Institutions and Development: A View from Below

Neelambar Hatti, Mark Nyandoro, Lucy Nyandoro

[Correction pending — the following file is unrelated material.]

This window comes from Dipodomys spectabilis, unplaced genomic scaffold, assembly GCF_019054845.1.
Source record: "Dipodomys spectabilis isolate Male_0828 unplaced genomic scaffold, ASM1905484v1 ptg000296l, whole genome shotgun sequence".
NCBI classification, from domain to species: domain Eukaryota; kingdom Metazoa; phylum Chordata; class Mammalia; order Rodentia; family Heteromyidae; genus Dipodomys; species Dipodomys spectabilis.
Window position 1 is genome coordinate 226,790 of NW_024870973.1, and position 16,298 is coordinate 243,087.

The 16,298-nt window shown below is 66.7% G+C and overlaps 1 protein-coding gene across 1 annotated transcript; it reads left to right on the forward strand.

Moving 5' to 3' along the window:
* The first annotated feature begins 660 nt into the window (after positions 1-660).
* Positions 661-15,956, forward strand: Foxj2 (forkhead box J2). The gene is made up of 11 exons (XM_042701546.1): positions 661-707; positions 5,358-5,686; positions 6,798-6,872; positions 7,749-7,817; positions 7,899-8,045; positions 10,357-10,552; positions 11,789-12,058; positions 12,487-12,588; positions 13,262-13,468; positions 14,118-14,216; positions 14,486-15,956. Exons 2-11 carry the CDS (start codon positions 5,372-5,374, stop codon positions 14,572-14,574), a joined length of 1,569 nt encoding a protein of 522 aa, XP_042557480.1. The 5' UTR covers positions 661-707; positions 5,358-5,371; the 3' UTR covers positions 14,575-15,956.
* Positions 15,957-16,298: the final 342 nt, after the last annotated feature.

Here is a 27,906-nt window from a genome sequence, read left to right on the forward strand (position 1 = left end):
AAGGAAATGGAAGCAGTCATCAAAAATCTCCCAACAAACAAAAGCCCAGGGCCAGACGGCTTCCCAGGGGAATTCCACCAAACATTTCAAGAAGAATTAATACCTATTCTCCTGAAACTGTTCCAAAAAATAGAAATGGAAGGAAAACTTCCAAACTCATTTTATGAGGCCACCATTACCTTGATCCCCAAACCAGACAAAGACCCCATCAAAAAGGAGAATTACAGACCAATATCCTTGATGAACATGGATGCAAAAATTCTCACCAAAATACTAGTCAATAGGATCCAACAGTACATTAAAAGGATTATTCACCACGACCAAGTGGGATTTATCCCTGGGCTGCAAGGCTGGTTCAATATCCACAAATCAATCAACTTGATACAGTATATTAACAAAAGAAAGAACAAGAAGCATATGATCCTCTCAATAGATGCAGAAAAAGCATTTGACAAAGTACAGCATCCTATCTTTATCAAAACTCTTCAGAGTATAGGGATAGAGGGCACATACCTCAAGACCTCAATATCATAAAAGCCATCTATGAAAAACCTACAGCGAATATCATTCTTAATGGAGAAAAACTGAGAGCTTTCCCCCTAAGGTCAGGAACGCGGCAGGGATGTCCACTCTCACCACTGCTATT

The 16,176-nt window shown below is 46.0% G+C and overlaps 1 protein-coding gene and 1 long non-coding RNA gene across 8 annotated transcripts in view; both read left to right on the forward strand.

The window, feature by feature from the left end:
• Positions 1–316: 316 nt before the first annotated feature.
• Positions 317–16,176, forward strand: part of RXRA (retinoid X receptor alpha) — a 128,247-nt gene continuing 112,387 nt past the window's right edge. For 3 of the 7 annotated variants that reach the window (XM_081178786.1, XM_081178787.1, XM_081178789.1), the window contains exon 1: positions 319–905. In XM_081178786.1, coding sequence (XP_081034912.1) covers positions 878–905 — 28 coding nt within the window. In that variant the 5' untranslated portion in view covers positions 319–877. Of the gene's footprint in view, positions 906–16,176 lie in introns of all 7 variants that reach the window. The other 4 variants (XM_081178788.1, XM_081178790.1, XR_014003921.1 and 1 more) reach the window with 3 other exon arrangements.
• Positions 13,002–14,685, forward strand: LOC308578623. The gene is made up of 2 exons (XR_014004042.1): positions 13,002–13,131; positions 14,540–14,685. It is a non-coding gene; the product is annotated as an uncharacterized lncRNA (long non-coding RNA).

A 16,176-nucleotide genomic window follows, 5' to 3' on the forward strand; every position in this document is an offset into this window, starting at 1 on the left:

Douglass North has defined an institution as “a set of rules, compliance procedures and moral and ethical behavioral norms designed to constrain the behavior of individuals in the interests of maximizing the wealth or utility of principals. More generally, institutions are made up of norms organized into a system, and both norms and institutions are of a symbolic and cultural nature. They are a part of the social order of society, they govern behavior and expectations of individuals, while at the same time regulating business operations and organizational ethics. They comprise the formal and informal rules within which people and organizations interact. Recent years have seen a remarkable and exciting revival of interest in the theoretical and empirical studies of how a broad set of institutions affects growth. The focus of recent research is on exploiting ‘cross-country’ variation in institutional quality to identify whether a causal effect runs from institutions to growth. This paper examines institutions and development from an African perspective, focusing on applicability of these concepts from below.

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